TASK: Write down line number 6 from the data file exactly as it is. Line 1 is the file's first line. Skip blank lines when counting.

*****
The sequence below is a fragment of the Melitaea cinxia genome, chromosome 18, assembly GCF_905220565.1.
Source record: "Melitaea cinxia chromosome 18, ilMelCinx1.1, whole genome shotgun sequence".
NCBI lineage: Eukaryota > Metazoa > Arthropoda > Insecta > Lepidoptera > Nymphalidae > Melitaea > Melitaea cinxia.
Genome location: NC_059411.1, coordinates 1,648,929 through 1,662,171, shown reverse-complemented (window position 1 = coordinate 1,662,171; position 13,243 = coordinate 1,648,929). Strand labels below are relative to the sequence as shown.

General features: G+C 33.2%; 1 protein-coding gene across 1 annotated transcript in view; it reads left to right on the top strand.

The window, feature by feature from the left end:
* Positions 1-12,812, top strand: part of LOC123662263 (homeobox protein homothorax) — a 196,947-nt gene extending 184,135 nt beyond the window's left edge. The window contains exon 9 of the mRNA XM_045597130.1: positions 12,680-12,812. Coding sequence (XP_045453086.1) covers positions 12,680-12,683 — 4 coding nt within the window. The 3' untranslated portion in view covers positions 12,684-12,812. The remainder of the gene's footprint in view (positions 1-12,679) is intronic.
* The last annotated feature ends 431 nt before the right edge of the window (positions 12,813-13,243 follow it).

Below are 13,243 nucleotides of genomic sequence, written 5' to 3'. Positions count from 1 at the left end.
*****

The window, feature by feature from the left end: